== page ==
Crabb and Hawcroft were intrigued by the Upstairs, Downstairs notion of the house, and the thousands of people who keep this democracy running. The problem facing Crabb and Hawcroft, though, was getting the balance right of providing a kind of civic education to an audience that ranges from total political insiders to those who barely know their green from their red chambers, though Crabb as the ultimate insider is the consummate guide.
The first episode opens with a cast of thrilled but apprehensive new MPs, most of whom spend their first weeks permanently lost, and an unpredictable new Senate. The new pollies are bemused by their name plate installations, the size of their suites, the official photo sessions (“If you get a good shot you can use it for years after you’ve aged horribly in the job,” observes Crabb) and the various history lessons they attend.
Then Crabb ventures down into the secret underworld beneath the house, a hidden metropolis of roads, cars and 1100 rooms with a workforce that rarely sees the light of day. She talks with logistics manager Sandy McInerney, the woman who could throw Australian democracy into disarray simply by stopping deliveries of coffee and toilet paper. “It’s the mouth and arse of this place,” she says. “Everything goes through the loading dock and everything goes out through the loading dock.”
Then it is back to the opening of the parliament, a stately event where Crabb makes a droll acquaintance with some arcane Westminster parliamentary traditions and the officials who carry them out, a carnival of Old English pageantry enlivened somewhat with a welcome from the local indigenous people.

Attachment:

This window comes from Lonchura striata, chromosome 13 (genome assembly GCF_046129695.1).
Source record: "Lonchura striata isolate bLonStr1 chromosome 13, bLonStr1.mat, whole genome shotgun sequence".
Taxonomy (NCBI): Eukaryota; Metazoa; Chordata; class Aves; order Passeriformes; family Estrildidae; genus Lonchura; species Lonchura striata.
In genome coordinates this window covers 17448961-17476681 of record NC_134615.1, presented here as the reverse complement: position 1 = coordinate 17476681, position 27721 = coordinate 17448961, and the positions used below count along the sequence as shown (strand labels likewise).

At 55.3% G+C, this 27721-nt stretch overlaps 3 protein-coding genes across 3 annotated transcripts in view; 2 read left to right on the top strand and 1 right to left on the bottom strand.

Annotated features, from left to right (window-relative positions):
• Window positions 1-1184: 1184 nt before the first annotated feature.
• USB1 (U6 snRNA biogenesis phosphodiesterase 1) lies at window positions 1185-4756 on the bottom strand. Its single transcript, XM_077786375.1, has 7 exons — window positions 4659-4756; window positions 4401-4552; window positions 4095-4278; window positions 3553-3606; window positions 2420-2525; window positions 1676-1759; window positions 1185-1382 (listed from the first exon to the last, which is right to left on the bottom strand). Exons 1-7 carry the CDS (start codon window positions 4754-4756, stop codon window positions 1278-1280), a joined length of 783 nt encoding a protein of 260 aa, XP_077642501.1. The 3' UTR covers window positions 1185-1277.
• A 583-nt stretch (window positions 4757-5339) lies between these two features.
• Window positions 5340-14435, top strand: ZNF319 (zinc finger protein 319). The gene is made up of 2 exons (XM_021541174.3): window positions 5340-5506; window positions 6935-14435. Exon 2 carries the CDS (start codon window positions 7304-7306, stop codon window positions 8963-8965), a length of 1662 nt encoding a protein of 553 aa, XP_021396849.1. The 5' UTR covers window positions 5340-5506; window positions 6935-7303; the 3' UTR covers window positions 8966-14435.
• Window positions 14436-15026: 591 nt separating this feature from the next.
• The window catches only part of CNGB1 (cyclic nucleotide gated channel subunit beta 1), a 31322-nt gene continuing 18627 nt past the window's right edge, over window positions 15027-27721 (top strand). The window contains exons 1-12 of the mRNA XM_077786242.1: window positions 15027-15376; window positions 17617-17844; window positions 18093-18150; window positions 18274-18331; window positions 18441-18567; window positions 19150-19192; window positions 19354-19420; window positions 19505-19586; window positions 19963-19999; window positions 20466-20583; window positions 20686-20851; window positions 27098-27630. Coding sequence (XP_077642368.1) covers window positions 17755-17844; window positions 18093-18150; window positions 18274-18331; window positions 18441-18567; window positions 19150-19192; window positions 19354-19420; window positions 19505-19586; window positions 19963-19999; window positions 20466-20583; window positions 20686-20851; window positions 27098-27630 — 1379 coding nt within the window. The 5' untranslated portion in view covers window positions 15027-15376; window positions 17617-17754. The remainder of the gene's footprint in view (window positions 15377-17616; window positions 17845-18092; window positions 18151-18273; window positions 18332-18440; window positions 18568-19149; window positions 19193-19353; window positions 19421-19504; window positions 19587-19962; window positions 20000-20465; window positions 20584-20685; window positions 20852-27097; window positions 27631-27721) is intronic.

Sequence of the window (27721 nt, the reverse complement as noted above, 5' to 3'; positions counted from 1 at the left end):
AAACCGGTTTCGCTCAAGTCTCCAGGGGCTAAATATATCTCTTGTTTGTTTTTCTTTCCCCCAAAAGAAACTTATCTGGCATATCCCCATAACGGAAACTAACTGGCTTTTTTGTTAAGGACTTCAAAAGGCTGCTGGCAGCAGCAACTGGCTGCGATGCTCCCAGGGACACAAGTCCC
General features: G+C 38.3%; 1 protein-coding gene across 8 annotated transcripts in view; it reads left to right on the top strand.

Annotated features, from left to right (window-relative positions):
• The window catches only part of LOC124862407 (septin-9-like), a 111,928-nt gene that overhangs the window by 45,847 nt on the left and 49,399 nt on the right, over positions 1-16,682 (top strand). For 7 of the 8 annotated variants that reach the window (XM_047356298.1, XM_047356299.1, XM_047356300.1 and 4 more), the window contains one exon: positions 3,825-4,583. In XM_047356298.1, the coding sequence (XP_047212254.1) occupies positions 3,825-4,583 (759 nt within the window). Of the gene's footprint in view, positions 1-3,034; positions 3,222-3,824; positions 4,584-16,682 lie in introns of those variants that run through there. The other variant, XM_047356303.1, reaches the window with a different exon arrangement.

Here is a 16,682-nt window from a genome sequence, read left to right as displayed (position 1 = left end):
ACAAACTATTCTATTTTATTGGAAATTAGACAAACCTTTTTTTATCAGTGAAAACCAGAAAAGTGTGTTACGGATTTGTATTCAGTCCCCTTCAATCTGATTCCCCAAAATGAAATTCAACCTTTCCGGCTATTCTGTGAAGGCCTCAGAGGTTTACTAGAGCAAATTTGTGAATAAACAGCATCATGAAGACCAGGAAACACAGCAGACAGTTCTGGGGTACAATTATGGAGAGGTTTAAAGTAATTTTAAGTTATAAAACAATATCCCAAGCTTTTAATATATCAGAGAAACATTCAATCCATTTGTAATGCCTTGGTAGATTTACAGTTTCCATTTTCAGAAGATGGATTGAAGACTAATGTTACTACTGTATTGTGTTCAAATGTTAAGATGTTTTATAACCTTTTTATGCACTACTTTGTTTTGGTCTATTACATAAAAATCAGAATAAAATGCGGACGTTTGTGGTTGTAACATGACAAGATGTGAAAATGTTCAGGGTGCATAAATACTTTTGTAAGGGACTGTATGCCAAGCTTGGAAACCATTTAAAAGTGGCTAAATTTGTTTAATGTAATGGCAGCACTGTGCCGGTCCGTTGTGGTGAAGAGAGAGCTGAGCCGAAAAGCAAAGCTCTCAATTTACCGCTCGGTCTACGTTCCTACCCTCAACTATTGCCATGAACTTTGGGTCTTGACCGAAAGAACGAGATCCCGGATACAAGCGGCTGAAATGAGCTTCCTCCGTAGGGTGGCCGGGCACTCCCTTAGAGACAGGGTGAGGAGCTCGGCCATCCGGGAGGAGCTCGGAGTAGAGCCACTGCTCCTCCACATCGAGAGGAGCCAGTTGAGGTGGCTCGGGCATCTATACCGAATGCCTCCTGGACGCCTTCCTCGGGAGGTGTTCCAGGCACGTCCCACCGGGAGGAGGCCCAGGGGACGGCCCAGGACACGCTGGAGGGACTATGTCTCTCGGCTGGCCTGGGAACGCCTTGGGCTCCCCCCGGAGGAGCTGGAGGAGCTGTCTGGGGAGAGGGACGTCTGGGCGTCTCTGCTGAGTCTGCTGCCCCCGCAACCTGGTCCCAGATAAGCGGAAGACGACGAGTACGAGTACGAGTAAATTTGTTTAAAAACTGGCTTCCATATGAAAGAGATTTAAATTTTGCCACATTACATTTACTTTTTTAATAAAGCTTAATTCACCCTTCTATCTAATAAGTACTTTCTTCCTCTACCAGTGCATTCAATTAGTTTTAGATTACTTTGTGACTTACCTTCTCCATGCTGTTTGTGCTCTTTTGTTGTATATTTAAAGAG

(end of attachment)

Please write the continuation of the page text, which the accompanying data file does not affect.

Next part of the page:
Maroupas’s direction is beguiling, especially given the commando tactics her team needed to adopt to keep track of their subjects. With her cinematographer Josh Flavell, she makes the most of the opportunity to capture the distinct design of the building, its size, shape, natural lighting and the unique blending of interior and exterior spaces. It’s an elegant, stylish look. “It was a dream location, timeless beauty with a nod to the modernist era, 80s extravagance and Australian influences,” she says.
Crabb again wears those multicoloured, vintage-inspired 1950s dresses she displayed in Kitchen Cabinet, but given the urgency of keeping up with events as they occur, she occasionally pops up in more utilitarian journo’s work clothes of leggings and dark jacket. She really is one of the most interesting people on the telly and one of the smartest, effectively eliciting the empathy of those watching. ABC. Tuesday, 8pm,
Annabel Crabb in the House of Representatives